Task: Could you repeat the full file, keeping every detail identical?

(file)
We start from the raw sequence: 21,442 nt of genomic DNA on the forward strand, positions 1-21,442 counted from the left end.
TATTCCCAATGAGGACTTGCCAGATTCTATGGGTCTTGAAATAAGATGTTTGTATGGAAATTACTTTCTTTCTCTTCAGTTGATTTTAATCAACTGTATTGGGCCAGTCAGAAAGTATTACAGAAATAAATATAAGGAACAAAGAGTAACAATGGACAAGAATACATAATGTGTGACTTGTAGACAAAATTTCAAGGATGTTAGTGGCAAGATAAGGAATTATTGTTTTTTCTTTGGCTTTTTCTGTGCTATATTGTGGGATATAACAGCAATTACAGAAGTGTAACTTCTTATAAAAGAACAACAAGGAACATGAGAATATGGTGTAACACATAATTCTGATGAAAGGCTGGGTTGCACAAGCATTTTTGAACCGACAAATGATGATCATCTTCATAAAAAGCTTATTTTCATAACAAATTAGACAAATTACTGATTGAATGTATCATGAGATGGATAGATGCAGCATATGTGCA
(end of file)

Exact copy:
We start from the raw sequence: 21,442 nt of genomic DNA on the forward strand, positions 1-21,442 counted from the left end.
TATTCCCAATGAGGACTTGCCAGATTCTATGGGTCTTGAAATAAGATGTTTGTATGGAAATTACTTTCTTTCTCTTCAGTTGATTTTAATCAACTGTATTGGGCCAGTCAGAAAGTATTACAGAAATAAATATAAGGAACAAAGAGTAACAATGGACAAGAATACATAATGTGTGACTTGTAGACAAAATTTCAAGGATGTTAGTGGCAAGATAAGGAATTATTGTTTTTTCTTTGGCTTTTTCTGTGCTATATTGTGGGATATAACAGCAATTACAGAAGTGTAACTTCTTATAAAAGAACAACAAGGAACATGAGAATATGGTGTAACACATAATTCTGATGAAAGGCTGGGTTGCACAAGCATTTTTGAACCGACAAATGATGATCATCTTCATAAAAAGCTTATTTTCATAACAAATTAGACAAATTACTGATTGAATGTATCATGAGATGGATAGATGCAGCATATGTGCA